Growth Equity

Can someone with industry experience explain the growth equity market? My understanding is that TA, General Atlantic, etc, are among the top funds. Two questions:

1) What types of deals are those funds most commonly doing? GE is this amorphous asset class that goes all the way from growth-stage venture (Series B+) to minority investments in non-venture-backed companies, to buyouts/control transactions. Can someone explain the typical deal type, value, and financing structure of a TA/GA deal? 

2) Other than TA and GA, which funds lead the space?

Most Helpful

Let me start by saying both of these questions have been answered extensively on this forum, so I would encourage you to use the search function and browse prior posts.

I do think there is a meaningful difference between what I would call “growth buyouts” and classic growth equity (some firms do both types). Growth buyouts are EBITDA positive, use leverage, and for all practical purposes are LBOs with a higher growth rate. Classic growth equity is often EBITDA negative (or turns negative in first few years as company ramps up expenses) and is frequently a minority deal (with structure in the security). There are tons of variations and sometimes it is hard to bucket a deal, but I hope this helps. Really at the end of the day, it is a strong organic top-line growth rate that distinguishes this sub-sector from the broader grouping of private equity. In the growth buyout space, the top GE firms will sometimes compete with traditional PE firms for deals and will sometimes exit to PE firms as well. If you look at their websites of both of the firms you mentioned, they just call themselves private equity firms now even though they have a growth equity/VC heritage.

Also, might be helpful to understand how the work differs given that the only real difference is that growth buyout funds are looking at higher top-line growth. Are the companies more interesting? Is there still a heavy emphasis on sourcing, or are these all banked processes? I've read elsewhere that GE is lighter on the technical/quantitative modeling skillset, and heavier on sourcing/market-sizing/etc. Does that hold now that funds like TA are just doing buyouts? Or can you expect to be doing typical modeling/capital structure work if you work there, just like if you were working at a MF?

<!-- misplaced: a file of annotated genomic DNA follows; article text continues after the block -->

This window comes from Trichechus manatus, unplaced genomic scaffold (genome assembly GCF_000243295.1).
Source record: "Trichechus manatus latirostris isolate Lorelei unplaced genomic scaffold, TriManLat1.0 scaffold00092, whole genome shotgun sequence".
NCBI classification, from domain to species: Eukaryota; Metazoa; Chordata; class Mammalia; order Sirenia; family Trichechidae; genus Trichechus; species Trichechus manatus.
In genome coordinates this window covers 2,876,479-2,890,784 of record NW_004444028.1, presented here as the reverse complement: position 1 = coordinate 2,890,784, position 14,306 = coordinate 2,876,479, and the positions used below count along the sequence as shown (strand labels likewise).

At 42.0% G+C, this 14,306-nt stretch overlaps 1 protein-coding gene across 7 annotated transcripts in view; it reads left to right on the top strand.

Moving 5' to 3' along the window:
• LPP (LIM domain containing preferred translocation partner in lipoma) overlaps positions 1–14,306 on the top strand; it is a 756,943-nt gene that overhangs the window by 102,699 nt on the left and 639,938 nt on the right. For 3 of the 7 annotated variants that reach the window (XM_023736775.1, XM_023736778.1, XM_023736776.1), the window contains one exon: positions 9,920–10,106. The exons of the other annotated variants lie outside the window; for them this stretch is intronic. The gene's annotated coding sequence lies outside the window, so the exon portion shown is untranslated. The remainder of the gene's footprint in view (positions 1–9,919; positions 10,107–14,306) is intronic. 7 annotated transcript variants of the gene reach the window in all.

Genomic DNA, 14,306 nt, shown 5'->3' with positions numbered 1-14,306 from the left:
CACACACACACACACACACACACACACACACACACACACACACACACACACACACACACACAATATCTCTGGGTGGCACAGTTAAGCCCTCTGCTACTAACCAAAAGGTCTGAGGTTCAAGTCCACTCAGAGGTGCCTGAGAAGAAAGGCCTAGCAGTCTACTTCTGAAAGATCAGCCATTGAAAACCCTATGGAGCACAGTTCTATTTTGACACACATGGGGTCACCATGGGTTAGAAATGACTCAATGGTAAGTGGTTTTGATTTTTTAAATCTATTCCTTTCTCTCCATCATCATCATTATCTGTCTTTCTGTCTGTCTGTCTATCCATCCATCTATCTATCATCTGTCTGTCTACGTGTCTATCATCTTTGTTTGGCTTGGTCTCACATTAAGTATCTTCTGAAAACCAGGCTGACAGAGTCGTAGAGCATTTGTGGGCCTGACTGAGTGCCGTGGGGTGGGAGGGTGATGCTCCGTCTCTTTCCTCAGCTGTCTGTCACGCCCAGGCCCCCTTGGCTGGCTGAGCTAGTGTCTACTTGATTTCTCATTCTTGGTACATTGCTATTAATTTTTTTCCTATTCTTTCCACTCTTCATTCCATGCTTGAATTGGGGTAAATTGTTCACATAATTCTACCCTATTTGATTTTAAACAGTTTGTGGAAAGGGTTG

Et quo modi sit ipsam. Fugit qui sunt modi placeat enim sed quis aut. Maxime voluptatem impedit hic tempora ab.

Facere aut dolorum et et. Et eos nostrum suscipit quo quia. Fugiat dolorem porro eum totam exercitationem vel in. Odit ut eligendi autem exercitationem.

Career Advancement Opportunities

September 2023 Investment Banking

  • Lazard Freres (++) 99.6%
  • Jefferies & Company 01 99.1%
  • Lincoln International 01 98.7%
  • William Blair 12 98.2%
  • Financial Technology Partners 02 97.8%

Overall Employee Satisfaction

September 2023 Investment Banking

  • William Blair 04 99.6%
  • Lincoln International 11 99.1%
  • DC Advisory 05 98.7%
  • Canaccord Genuity 17 98.2%
  • Jefferies & Company 04 97.8%

Professional Growth Opportunities

September 2023 Investment Banking

  • Lincoln International 01 99.6%
  • Lazard Freres 17 99.1%
  • Jefferies & Company 02 98.7%
  • Financial Technology Partners 06 98.2%
  • UBS AG 16 97.8%

Total Avg Compensation

September 2023 Investment Banking

  • Director/MD (6) $592
  • Vice President (33) $392
  • Associates (160) $261
  • 3rd+ Year Analyst (14) $187
  • 2nd Year Analyst (101) $169
  • 1st Year Analyst (307) $167
  • Intern/Summer Associate (48) $167
  • Intern/Summer Analyst (224) $94
16 IB Interviews Notes

“... there’s no excuse to not take advantage of the resources out there available to you. Best value for your $ are the...”

From 10 rejections to 1 dream investment banking internship

“... I believe it was the single biggest reason why I ended up with an offer...”